McManus shows a quirky originality in these nine stories as he focuses on the outré and bizarre doings of his off-center characters.
Along with creating a compelling cast, McManus shows himself a master of openings. “Elephant Sanctuary” begins with the following outlandish and compelling sentence: “The story of the creation of my elephant vampire songs begins on the December morning when I killed Aisling, heroine of our last album and my fiancée, in one Jaguar and fled Texas in another.” This sentence anticipates in miniature the unfolding of the rest of the tale as we learn that the con-man father of the songwriter narrator claims to have won an elephant sanctuary with a Dolly Parton (a nine-five combo) in Texas Hold 'em and the narrator has in fact murdered his fiancee. And these are not by any means the most oddball characters we meet in McManus’ stories. Another is Victor, in “Gainliness,” whose eccentricities include using needle-nosed pliers to pick his nose, swallowing toothpaste, and starting major journeys on his left foot. “The Ninety-Fifth Percentile” introduces a number of spoiled and privileged students at a Texas high school, all of whom have IQ scores in the 95th percentile. The story explores not only their sense of entitlement, but also their attitudes toward immigrants moving in on their territory (both geographical and intellectual), their commitment to fast cars and drugs du jour, and their explorations of both hetero- and homosexuality.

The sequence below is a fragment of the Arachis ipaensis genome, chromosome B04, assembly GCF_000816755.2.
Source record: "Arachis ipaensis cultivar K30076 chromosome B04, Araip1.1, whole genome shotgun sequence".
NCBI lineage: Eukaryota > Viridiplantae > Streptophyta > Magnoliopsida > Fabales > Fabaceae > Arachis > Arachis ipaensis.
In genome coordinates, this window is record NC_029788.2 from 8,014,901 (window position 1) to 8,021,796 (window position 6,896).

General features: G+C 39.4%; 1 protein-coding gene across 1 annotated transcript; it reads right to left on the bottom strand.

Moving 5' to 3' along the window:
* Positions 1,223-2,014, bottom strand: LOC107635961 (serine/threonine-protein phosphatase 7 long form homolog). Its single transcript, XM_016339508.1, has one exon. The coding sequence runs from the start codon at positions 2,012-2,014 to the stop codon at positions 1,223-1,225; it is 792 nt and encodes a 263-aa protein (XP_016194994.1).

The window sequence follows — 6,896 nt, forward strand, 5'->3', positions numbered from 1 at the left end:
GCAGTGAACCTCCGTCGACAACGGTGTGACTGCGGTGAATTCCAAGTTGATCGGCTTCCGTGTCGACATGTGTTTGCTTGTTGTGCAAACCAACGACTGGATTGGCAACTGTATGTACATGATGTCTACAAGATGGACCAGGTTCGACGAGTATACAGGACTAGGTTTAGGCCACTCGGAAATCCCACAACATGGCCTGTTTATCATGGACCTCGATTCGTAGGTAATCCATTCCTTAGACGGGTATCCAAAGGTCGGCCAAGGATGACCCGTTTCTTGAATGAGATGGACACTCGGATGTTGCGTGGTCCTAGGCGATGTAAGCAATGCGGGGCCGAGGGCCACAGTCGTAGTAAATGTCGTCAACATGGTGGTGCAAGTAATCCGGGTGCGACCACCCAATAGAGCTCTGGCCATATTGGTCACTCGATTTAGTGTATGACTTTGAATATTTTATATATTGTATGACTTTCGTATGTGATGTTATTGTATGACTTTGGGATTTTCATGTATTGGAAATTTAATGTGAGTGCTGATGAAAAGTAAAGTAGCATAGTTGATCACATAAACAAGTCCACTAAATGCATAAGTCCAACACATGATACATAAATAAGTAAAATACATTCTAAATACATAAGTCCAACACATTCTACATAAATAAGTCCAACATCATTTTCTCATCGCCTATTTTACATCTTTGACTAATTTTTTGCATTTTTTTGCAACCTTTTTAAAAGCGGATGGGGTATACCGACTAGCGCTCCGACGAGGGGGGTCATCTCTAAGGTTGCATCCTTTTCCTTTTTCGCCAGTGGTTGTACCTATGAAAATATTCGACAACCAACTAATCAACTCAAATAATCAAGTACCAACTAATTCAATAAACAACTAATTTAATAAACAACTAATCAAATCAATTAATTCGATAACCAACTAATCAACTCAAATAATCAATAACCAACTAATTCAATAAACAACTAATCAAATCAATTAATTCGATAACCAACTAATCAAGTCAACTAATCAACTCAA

With his strange cast of drunks, murderers, and the drug-addled, McManus fits comfortably into a tradition of Gothic writing, adding his own—dare one say peculiar?—twists.